Access to the building was made easier in 1924, when a cement sidewalk along the south side of Vernier Road was extended from Lake Shore Road to the west limits of the Village. It was completed at a cost of .23 cents a square foot (around $4 today) – Source Grosse Pointe Civic News (October 1924). In December 1928, the building became the first sub-station for the Wayne County Library System – the small library occupied one room. Images of the building and library (1930) – courtesy of digitize.gp.lib.mi.us/history/photos/library.

By the early 1980’s the Shores municipal building was badly in need of repair. It was reported in the Detroit Free Press (September 27, 1984) “on August 4, 1982, the ceiling in the village manager’s office lowered itself down to the floor, burying the office in a ton of debris. Structural engineers called in afterwards found similarly weak ceilings throughout the first floor.” Thankfully instead of tearing the building down the residents of Grosse Pointe Shores voted to keep the Kahn designed structure. The article further explains “four months after the ceiling collapsed, residents voted to approve a $1.3 million bond issue to bring the 1915 building up to 1984 standards.” Arthur M. Woodford in his book The Village of Grosse Pointe Shores wrote “the decision was made to completely renovate the interior, build an addition for an elevator, and expand the garage area for public safety vehicles. The work was completed in the fall of 1984, and the village received several awards for the work while preserving the integrity of the exterior of the original Albert Kahn designed building.” Architect Robert C. Wakely Jr. oversaw the remodel, “we went to great lengths to blend the new design with Kahn’s original work.” The article explains how “inside the original front entrance 10-foot glass and wood doors topped with Federalist-style arched windows lead to the new council and court chambers (where village offices used to be) and a new public safety department. The six arched windows along the building’s front and side were also restored”. Images courtesy of: Detroit Free Press (Mar 29, 1984, and Feb 18, 1988).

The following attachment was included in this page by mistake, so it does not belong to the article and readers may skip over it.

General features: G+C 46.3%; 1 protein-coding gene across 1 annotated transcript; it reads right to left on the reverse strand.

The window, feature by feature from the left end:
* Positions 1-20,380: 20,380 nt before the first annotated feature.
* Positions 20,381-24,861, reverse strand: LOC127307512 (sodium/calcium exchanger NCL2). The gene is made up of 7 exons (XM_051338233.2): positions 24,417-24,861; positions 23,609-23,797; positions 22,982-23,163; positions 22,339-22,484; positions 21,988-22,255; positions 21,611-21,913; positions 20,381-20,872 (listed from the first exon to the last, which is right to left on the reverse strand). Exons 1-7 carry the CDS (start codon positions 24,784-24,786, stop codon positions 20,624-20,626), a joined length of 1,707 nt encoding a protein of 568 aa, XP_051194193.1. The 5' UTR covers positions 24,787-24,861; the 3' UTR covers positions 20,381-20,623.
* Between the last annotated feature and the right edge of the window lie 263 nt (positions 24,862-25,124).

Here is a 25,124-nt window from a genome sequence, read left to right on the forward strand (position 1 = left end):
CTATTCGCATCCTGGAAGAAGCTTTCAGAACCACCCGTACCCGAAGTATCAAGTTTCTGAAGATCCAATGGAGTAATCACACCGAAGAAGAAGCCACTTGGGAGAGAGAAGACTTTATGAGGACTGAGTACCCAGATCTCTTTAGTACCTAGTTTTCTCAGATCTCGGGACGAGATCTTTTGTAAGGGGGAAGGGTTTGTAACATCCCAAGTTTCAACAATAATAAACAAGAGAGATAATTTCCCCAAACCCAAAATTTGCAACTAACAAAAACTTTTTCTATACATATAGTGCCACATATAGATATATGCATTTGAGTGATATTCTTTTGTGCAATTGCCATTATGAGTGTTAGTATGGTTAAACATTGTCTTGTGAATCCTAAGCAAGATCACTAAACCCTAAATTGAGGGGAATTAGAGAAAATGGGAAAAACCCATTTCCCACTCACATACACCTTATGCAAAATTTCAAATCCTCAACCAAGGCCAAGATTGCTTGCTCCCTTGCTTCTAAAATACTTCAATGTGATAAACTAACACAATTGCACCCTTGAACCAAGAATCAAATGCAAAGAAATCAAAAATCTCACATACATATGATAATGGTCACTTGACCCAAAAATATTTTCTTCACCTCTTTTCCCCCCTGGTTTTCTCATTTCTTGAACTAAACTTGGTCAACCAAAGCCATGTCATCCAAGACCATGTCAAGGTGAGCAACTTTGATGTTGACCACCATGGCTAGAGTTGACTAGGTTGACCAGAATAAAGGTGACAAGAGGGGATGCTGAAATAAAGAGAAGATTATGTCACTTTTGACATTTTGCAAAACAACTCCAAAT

Arthur M. Woodford’s book also states, “the renovations in 1984, also involved moving the old horse and dog fountain from Osius Park to a newly landscaped area at the buildings main entrance.” In 2014, the fountain celebrated its 100th birthday and was completely refurbished. It was also returned to its original pale blue color. During the 1990’s the municipal building underwent more renovations, and an addition was added, once again designed by Robert C. Wakely Jr. Image courtesy of Google.com

Today the Grosse Pointe Shores municipal building remains an architectural icon, fully preserved and restored by the award-winning renovations that were made in 1984. At the time of completion, a local resident stated, “the tendency has been to tear things down along Lake Shore and we’re happy to have saved our building and renovated it.” Source: Detroit Free Press (September 27, 1984). And given that so many Kahn structures have been razed, it wasn’t just the right decision, but an important one.

*Photos courtesy of the Higbie Maxon Agney archives unless stated.

** Research, information, and data sources are deemed reliable, but accuracy cannot be fully guaranteed.


Written by Katie Doelle

Copyright © 2023 Katie Doelle